Nazimur Rahman Talukdar of the Assam University has found that seven out of the 11 primate species of the North Eastern region are being hunted to prepare traditional medicines. This practice prevalent among different ethnic groups in the flora and fauna-rich region has threatened the very survival of these aboriginal or endemic species.
In another research study Nazimur, 32, has concluded that a herd of female elephants surviving under severe anthropogenic stress may be helped by transboundary conservation. “For several years now, the beleaguered group has been negotiating the international border between India and Bangladesh, ranging from the western side of the Karimganj district of southern Assam to the eastern side to the Sylhet district of Bangladesh,” the study says.
Interesting findings of various research projects taken up by Nazimur have generated a lot of curiosity among academicians, scientists, environmentalists as well common men in Assam and other parts of the North East.
Nazimur with locals during his research
In an interview with Awaz-the Voice Nazimur said that he has published more than 30 research articles in various national international journals on conservation biology, agro-forestry, and climate change.
“One of our recent studies named “Ethnozoological importance of primates in Northeast India”, where we (Nazimur Rahman Talukdar, Deborah Daolapogy & Parthankar Choudhury of Assam University) tried to understand the traditional usage of primates for unscientific traditional medicine used by different ethnic communities. We have found that seven out of the 11 primate species are being hunted for medicines. This practice among different ethnic groups threatens the very survival of these aboriginal or endemic species,” Nazimur said.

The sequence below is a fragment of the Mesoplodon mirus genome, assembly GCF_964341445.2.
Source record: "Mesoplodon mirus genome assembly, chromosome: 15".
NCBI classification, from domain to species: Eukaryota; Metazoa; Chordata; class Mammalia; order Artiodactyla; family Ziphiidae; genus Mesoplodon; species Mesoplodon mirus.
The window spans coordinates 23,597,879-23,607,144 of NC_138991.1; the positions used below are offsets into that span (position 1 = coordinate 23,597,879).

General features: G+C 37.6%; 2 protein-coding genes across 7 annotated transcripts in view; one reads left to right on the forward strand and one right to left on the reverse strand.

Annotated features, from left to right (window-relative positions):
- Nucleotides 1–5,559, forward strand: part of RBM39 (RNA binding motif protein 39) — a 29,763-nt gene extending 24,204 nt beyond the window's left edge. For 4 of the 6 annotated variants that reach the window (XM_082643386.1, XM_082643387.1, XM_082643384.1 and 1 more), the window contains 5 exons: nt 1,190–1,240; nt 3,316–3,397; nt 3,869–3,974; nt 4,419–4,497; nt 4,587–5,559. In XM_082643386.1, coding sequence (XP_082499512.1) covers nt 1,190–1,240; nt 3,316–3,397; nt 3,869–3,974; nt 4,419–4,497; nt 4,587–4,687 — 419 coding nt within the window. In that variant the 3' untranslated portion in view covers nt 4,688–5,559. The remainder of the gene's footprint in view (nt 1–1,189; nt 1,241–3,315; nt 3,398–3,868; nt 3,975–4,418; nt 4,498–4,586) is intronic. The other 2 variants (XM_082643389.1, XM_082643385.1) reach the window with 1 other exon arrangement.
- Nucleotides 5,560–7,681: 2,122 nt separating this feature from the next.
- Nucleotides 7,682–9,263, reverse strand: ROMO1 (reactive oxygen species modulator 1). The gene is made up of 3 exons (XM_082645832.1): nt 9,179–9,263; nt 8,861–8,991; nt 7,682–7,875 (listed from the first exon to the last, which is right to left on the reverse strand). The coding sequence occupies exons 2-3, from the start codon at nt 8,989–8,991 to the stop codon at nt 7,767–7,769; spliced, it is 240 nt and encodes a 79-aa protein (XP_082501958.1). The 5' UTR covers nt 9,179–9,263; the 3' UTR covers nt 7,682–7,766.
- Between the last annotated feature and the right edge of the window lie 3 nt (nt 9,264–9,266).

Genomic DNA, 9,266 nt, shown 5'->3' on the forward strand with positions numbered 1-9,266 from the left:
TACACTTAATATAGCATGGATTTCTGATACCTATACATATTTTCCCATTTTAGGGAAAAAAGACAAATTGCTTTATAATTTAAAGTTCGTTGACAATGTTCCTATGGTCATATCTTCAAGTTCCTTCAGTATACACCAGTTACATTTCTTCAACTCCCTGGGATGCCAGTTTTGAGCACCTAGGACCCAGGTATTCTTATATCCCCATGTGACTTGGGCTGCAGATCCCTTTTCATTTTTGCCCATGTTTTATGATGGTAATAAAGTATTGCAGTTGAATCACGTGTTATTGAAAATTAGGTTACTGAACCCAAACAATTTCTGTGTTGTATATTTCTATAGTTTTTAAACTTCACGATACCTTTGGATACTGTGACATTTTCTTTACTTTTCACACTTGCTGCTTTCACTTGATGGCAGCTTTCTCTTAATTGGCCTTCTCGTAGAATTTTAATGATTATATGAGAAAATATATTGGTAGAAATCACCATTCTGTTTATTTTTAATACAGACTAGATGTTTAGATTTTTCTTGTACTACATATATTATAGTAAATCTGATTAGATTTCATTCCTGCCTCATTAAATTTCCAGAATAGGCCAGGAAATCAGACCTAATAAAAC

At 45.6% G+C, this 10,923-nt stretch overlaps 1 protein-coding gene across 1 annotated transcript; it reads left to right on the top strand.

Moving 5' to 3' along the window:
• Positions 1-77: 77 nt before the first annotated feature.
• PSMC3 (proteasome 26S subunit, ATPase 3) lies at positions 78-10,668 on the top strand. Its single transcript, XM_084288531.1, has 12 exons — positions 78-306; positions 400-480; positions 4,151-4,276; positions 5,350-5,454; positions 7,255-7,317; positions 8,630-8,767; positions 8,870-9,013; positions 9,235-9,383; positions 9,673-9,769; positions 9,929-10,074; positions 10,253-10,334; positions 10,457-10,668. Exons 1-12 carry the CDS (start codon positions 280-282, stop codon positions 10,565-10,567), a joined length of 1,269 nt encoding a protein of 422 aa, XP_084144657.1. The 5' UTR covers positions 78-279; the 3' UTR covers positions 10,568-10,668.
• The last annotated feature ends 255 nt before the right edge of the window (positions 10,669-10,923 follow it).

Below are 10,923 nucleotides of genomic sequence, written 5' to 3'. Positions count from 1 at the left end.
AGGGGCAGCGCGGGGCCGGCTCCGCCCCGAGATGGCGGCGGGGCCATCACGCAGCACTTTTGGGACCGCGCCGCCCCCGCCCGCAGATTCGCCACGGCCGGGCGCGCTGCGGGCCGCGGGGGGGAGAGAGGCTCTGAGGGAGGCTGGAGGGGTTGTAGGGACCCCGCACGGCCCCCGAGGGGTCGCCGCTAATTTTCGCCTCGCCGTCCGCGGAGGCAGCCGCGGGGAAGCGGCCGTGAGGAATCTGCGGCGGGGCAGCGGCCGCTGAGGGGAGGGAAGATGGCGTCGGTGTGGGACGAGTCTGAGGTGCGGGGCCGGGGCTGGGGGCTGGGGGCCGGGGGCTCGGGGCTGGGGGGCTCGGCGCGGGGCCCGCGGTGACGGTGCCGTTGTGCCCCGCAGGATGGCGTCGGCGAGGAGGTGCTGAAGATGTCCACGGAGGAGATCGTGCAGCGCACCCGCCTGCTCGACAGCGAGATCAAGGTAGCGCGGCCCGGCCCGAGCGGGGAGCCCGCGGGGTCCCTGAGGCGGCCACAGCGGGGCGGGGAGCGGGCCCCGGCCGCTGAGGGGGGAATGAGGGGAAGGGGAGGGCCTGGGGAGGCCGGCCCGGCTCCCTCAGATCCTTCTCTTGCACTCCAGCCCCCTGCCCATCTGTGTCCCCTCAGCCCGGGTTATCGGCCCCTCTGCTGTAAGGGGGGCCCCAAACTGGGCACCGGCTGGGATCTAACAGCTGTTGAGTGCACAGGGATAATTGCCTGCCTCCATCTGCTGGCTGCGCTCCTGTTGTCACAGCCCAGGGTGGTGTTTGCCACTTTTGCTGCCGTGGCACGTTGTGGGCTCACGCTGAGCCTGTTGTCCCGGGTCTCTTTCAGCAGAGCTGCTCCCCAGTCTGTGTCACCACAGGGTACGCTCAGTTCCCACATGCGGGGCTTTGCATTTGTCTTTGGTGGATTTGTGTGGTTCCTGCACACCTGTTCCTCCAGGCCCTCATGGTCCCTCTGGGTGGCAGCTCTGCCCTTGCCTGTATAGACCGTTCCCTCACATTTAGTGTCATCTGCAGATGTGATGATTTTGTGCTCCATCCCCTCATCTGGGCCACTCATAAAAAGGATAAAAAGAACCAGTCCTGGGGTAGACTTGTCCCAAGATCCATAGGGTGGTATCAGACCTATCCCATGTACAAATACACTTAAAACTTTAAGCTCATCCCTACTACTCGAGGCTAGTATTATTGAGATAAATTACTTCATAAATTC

According to Nazimur many endangered and vulnerable primates in the North East that are used for zoo-therapeutical purposes are collected from the wild and killed to obtain the desired organs or body parts. This puts pressure on the survival of the species in particular and on the biodiversity of this region in general. “All the primates of the North Eastern region are facing multiple threats, and hence the ethnic communities should not be allowed to hunt these animals," says the study.
The man-elephant conflict in northeast spills into Bangladesh
The traditional treatment of diseases through herbs and other natural organic substances has dominated medical practices in the North-Eastern region. The treatments performed by villagers with some knowledge of herbal and allied medicines have been playing an important role in curing and controlling diseases and diseases. Generally, such treatments and drugs were the results of the knowledge that went from one generation to the next. Such treatment is also known as "folk story medicine".
In another research project, Nazimur has tried to assess the potentiality of elephant protection through the conservation of the species and their habitats. “We have found that elephants in Patharia Hills Reserve Forest in the Karimganj district of Assam often move through the international boundary between India and Bangladesh. Their habitat quality has declined over the last two decades, but the population is declining due to the lack of a male elephant. We also identified the elephants’ corridor first time and named it as “Juri-Patharia-Tilbhum” elephant corridor and also suggested measures for the long-term conservation of the pachyderm,” Nazimur said.
Due to the degradation of forests and shrinking of habitat, the human-elephant conflict has increased in Assam and Tripura. In Assam, 971 people have been killed by wild elephants since 2010. According to the latest census, India has 27,312 elephants and out of these, Assam has 5,719 Asian elephants, India's second-largest elephant population after Karnataka (6049). A large number of jumbos often come out of the forest in search of food in villages and semi-urban areas. Since Bangladesh has an international border with Assam Nazimur's cross-border conservation research of elephants has assumed significance.
Nazimum working to unearth some evidence for his research
Another recent research work of Nazimur and his other team members have found that the North East is the home of 267 mammalian species representing 11 orders and 38 families. Of these, 23 species are vulnerable, 21 species are endangered and two species are critically endangered. The study suggested the need for urgent conservation measures for these 46 species.
Nazimur had been awarded his Ph.D. on October 7.
“I am always interested in scientific research to explore something new and unknown. I believe that one can do justice to science education only when he or she does research for the benefit of society and overall environment,” Nazimur says.